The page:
Jeff

The unreliable narrator is a favorite of contemporary novelists, and the question of how much can one trust the narrator is just as popular with literary analysts. The appeal of The Book of Evidence, then, is easy to understand. For me, however, the salient reason to pick up this little novel is the prose, which is almost as fun and rich as Nabokov's (with whom John Banville has been compared to the point of it now being a cliche).A blurb on the back of this edition states that those reading the book as a thriller will enjoy it as equally as those who are reading it as a serious work of literature. I disagree. As a murder tale, it is wholly unsatisfying when viewed under the expectant light of that particular genre. This is not a bad thing. For me, though, it seems that even when reading it as a "serious" novel, which is an absurd but somewhat useful concept, I can't help but feel as though I'm missing something. I'd love to go through it again someday, reading the fruitful and poetic language aloud and paying closer attention to theme and subtext. In the meantime, I'll definitely consider reading another book in Banville's oeuvre.

Kyra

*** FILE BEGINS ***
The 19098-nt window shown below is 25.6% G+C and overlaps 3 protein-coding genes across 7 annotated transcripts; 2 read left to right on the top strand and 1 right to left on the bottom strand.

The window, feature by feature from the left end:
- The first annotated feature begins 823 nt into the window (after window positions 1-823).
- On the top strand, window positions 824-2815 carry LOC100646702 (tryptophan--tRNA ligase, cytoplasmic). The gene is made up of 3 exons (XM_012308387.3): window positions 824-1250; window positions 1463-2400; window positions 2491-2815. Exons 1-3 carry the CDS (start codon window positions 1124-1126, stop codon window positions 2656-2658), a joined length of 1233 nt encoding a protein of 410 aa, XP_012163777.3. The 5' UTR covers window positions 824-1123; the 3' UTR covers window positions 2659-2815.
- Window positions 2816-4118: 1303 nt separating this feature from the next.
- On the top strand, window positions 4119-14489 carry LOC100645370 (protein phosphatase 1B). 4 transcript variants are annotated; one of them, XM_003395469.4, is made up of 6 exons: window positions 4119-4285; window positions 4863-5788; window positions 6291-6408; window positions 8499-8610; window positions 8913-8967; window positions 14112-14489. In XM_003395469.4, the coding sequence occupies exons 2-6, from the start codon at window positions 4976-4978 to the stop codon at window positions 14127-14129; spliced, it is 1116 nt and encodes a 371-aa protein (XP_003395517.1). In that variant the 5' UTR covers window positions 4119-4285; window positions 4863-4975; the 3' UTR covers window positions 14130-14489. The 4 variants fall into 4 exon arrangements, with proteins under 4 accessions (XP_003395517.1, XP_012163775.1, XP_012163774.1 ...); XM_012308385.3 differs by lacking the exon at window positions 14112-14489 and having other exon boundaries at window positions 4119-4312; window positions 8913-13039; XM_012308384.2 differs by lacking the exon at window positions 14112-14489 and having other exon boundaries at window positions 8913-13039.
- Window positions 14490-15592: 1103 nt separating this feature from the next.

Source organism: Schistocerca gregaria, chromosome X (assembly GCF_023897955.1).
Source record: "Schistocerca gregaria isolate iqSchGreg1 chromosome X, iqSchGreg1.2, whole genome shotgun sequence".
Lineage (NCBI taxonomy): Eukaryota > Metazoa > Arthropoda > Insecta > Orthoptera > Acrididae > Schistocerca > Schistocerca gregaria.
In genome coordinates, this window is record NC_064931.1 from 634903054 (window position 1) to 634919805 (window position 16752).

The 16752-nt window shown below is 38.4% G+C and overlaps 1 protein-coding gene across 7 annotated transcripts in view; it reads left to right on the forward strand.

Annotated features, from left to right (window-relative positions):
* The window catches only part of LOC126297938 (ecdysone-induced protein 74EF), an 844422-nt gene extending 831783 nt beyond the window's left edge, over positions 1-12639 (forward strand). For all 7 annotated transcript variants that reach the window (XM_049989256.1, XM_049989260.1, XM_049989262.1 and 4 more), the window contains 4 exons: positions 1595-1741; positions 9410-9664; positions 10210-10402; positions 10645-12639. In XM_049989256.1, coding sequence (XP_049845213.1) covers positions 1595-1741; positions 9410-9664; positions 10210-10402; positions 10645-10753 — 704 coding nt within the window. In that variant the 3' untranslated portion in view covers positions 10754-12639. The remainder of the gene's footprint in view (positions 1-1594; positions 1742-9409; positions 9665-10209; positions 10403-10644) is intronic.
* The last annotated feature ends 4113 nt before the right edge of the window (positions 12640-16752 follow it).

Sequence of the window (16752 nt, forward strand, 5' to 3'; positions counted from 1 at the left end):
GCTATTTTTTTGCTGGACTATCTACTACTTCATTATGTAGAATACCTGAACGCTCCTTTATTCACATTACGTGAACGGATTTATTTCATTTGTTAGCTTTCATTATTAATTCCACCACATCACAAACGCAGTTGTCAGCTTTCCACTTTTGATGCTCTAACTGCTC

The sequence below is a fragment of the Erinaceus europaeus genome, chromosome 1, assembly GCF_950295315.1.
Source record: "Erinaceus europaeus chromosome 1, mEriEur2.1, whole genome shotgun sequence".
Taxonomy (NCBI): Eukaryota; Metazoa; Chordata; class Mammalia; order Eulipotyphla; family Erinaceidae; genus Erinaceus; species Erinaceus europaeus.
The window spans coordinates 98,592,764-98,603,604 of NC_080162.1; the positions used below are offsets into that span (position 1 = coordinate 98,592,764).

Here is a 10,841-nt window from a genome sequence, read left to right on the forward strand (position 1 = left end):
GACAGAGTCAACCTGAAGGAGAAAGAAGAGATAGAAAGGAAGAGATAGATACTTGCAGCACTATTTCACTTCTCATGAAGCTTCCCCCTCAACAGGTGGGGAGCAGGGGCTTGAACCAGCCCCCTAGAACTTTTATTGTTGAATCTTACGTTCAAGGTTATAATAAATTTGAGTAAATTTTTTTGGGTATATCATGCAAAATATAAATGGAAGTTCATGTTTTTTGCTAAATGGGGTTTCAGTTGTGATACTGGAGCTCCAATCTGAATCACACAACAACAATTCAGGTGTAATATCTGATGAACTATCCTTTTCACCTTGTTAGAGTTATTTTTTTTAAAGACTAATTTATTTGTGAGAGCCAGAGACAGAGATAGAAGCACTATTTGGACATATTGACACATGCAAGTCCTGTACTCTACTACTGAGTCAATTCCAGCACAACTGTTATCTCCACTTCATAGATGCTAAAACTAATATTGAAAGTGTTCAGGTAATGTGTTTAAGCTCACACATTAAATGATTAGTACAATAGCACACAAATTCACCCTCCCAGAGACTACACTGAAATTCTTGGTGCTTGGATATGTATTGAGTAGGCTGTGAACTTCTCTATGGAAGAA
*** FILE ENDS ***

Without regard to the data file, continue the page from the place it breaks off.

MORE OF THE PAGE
Montgomery, the murderer, the protagonist of this narrative, strikes me as he tells his tale to be the foremost unreliable narrator. He is guilty, of course, of course, but of what? Some sort of existential botch to hear him tell it. Not murder where a person with a soul is taken forcably. Oh no. Montgomery is much to delicate for that. He shirks duties and agrees with himself on every pleasure he takes, and regards himself first as a man deserving of enjoyment; a connoisseur of pleasure that he curates like the Dutch paintings that in the end so inflamed him. But, alas, he's not a hard worker at his pleasures. He is entitled to them, a taker of them, a thief of pleasures earned and kept by others. After duping a hustler of his own ill gotten gains, he is forced to leave his wife and child in some unnamed demi-paradise and hustle home to Ireland to try and get the money he needs to return them. There is so little urgency in this task and at times it seems he has forgotten it altogether. The first sin he permits of himself is laziness, a profound laziness that first drives his cynicism and ultimately engenders his murderous rage. This book is told by a lazy man who gradually becomes sinister because of his failure to create over a lifetime anything of value, and so in the end, he decides that it is the murder itself that will be his creation, indeed he has really no idea why he's done it. He wants you to know that he's guilty, and he wants you to know that he's smart and aesthetically sensitive about it. What emerges from his narrative of his acts is the portrait of a sociopath who is startled by other's humanity. It's a brief, incisive read, that harkens to Nabokov. First of a trilogy the second volume of which has sat on my shelf for 25 years unread. I guess I'll manage to choke the second volume Ghosts down now and put it to rest, if you pardon the pun. Banville is a cold writer. His sentences maintain tension, are smooth and round and don't call attention to themselves. There is a clinical feel to this writing that I appreciate, but not all readers will, I expect. Still, the craftsman will admire it. Well done.